The biggest problem with D'Antoni isn't offensively--this team will drop 110 nightly. It's that they won't have enough gas to defend in a transition situation, at all. The Lakers simply don't have the players to get back down the court at the rate MDA will need them to. In the case that he does, Jordan Hill, Devin Ebanks and Metta World Peace might not be the right guys to run the offense. It's a case of mismatched personnel that doesn't quite make the team right for the new regime's defense, not offense, oddly enough.

Offensively, I still have questions. I'm not sure this team has quite the amount of shooters necessary to carry run on Nash's wings, nor do they have the athletic finishers. Of course, Darius Morris, Devin Ebanks and Jordan Hill could all step up and surprise, but a lot of D'Antoni's schemes are going to be put on the shoulders of Steve Blake, Pau Gasol and Antawn Jamison.

On the other side of the gig, D'Antoni is walking into a team full of crisis. He's got one of, if not the most talented teams he's ever coached. This is going to be an extremely difficult assignment no matter if Phil Jackson, John Wooden or Red Auerbach got the job. Let's not forget, MDA was ousted from Madison Square Garden just eight months ago after a full blown mutiny from his team. The circumstances were quite different (Carmelo Anthony being the primary culprit), but it's hard not to question the leadership of a guy that got fired in the early spring. Of this year. I don't think it bodes well for the man seeing as the only time he'd been asked to manage multiple superstars along with massive expectations in a big market, he failed miserably. It's hard to compare the Knicks, their massive dysfunction and their buffoon-ish owners to anyone else, but similar demands are going to hit MDA in Los Angeles.

There's a lot of reasons to be optimistic about this though, as El Miz will soon get into. Ian Thompsen of Sports Illustrated recently stated that if D'Antoni ever were to come back to coaching, that he'd have a much greater focus on defense, even to the point that he'd hire a "defensive coordinator" assistant coach, in the mold of Tom Thibodeau for the 2008 NBA Champion Celtics. More importantly, let's face it: this is still a team with Nash, Kobe Bryant, Dwight Howard and Pau Gasol. I can visualize Nash running the pick and roll with all three of his Hall of Fame starters, and kicking out to MWP, Jodie Meeks and Jamison for dagger three pointers. The best case scenario is that MDA's Lakers will be able to play an extremely versatile style of ball, being able to score in any type of set, with any mixture of personnel on the floor and be able to shut down an opposing team's half court game, which is exactly what happens in the playoffs.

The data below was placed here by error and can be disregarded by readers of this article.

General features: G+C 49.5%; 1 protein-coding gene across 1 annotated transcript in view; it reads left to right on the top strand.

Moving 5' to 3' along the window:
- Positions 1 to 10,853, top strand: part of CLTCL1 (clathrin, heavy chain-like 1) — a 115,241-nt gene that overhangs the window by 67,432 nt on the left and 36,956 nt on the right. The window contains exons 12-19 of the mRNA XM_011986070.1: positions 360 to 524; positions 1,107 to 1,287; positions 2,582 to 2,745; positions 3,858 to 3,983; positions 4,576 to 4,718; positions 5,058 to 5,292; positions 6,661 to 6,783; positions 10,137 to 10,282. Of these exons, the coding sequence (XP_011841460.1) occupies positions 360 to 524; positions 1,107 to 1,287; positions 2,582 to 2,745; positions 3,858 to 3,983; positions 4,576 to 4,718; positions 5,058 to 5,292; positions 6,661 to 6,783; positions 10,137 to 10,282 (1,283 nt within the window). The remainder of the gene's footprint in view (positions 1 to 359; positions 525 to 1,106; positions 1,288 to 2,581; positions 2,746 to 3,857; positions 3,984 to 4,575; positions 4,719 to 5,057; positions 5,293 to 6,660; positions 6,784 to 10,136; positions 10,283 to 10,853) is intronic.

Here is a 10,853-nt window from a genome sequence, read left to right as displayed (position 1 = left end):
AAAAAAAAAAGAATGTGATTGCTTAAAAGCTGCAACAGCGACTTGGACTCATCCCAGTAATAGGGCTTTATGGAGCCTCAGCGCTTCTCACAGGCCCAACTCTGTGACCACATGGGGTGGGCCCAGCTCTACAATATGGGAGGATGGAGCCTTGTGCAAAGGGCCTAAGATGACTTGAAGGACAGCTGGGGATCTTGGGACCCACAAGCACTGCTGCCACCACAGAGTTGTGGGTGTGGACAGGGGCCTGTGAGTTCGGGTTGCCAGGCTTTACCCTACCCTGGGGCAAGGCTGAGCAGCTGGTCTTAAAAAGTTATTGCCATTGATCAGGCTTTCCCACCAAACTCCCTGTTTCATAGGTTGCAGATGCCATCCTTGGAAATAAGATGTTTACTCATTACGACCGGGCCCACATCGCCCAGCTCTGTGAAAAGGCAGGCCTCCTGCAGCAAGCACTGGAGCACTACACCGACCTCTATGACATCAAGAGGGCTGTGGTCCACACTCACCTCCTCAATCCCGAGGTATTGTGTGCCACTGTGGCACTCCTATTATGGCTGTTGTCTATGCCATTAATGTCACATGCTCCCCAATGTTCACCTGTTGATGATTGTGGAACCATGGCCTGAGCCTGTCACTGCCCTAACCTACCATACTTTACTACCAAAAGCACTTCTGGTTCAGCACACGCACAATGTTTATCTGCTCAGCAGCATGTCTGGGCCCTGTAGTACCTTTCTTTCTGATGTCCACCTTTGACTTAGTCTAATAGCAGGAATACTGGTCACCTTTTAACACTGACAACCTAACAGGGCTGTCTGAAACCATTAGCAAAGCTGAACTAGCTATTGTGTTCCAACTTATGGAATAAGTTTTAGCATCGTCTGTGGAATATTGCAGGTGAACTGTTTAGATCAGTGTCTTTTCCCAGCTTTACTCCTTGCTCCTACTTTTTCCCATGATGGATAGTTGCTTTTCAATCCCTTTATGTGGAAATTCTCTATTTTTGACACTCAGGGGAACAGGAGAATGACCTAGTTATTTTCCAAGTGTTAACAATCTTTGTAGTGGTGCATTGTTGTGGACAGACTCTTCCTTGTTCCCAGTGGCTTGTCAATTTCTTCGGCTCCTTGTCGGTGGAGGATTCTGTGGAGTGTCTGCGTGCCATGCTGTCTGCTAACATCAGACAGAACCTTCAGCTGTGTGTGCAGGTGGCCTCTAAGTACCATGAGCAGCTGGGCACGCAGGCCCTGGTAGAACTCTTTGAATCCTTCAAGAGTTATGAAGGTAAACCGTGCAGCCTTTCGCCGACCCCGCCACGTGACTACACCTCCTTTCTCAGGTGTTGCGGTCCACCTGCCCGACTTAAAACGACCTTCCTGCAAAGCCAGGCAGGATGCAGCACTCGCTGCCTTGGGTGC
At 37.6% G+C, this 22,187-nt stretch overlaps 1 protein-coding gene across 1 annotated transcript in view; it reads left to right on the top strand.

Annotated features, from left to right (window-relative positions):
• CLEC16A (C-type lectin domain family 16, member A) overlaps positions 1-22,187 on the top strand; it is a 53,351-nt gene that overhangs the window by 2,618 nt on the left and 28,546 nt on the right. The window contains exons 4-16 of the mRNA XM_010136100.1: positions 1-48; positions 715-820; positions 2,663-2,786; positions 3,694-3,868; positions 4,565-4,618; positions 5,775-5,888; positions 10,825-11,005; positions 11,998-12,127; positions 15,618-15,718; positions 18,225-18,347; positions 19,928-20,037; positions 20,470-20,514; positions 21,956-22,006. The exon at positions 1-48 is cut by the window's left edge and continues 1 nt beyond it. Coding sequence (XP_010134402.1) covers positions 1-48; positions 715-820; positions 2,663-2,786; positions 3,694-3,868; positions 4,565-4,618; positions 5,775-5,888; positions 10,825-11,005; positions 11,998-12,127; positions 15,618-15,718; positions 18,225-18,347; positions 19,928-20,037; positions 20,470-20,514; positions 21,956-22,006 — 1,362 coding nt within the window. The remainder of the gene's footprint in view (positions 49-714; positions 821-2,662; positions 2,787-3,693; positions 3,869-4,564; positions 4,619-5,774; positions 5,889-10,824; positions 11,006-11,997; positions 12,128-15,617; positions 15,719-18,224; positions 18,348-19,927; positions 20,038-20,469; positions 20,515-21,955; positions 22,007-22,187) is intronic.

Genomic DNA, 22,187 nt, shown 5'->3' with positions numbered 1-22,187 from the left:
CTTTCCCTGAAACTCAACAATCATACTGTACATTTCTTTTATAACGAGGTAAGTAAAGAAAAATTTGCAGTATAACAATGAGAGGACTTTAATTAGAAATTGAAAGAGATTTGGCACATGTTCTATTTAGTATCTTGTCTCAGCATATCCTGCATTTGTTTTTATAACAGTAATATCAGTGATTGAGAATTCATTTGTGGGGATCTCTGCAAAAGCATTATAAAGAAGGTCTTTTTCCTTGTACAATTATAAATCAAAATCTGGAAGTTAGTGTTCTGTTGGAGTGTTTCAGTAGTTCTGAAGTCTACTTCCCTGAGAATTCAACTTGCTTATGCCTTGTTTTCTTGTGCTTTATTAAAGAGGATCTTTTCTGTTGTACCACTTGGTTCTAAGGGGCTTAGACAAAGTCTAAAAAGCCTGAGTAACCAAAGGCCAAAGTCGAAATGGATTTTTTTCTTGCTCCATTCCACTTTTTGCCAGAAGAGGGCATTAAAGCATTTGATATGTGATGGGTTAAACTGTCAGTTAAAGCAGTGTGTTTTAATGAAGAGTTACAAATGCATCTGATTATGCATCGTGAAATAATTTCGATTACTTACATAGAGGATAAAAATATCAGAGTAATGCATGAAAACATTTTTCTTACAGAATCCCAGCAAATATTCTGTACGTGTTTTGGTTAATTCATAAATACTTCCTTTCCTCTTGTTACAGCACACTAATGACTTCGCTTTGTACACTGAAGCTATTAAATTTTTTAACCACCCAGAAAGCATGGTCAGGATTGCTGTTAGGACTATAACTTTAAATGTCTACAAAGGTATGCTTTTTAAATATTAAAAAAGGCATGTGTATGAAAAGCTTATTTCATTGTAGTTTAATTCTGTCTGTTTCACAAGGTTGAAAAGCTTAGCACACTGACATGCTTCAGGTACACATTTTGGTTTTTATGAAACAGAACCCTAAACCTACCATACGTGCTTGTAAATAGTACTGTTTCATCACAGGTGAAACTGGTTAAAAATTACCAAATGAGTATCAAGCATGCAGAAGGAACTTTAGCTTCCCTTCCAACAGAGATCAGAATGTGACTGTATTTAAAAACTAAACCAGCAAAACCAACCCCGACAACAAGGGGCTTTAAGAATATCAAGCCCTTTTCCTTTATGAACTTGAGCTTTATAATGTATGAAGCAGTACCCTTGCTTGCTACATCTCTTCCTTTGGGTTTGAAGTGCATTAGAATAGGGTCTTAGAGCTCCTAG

I'm pessimistic that this will work out this year, UNLESS a trade goes through that turns this team into a more athletic squad capable of going small and still being able to defend in the half court. As odd as it is, the D'Antoni hire is as much as a move for the future as it is for the present. He's 61 (six years younger than Phil Jackson) and more than willing to coach past two years from now. The Lakers, like any smart NBA franchise, want to build a sense of continuity amongst their players and organization, and picking a slightly younger head coach with more to prove was the better move long term. Don't get me wrong: this was the best possible hire the Lakers could have made for the situation they were in. Contrary to what a lot of people are saying, this wasn't a decision based on style ("bringing Showtime back!"). After releasing Mike Brown, Mitch Kupchak and the Buss family had to select the coach that fit a long series of criteria: regular season success, postseason success, coaching in big market, coaching stars, relationship to the team's current stars, willingness/ability to start immediately, recent experience with the NBA, "name" value to satiate the fans and season ticket holders, offensive system to match the personnel and willingness to tackle championship expectations. That's a long list, but all things considered, MDA was the best match aside from Jackson. They didn't pick style over substance--the front office did what they could.

But that doesn't mean it will lead to success. These Lakers could still win the NBA title based on an overwhelming amount of talent, but I'd have to be very surprised with what type of defensive adjustments that D'Antoni can bring to the table.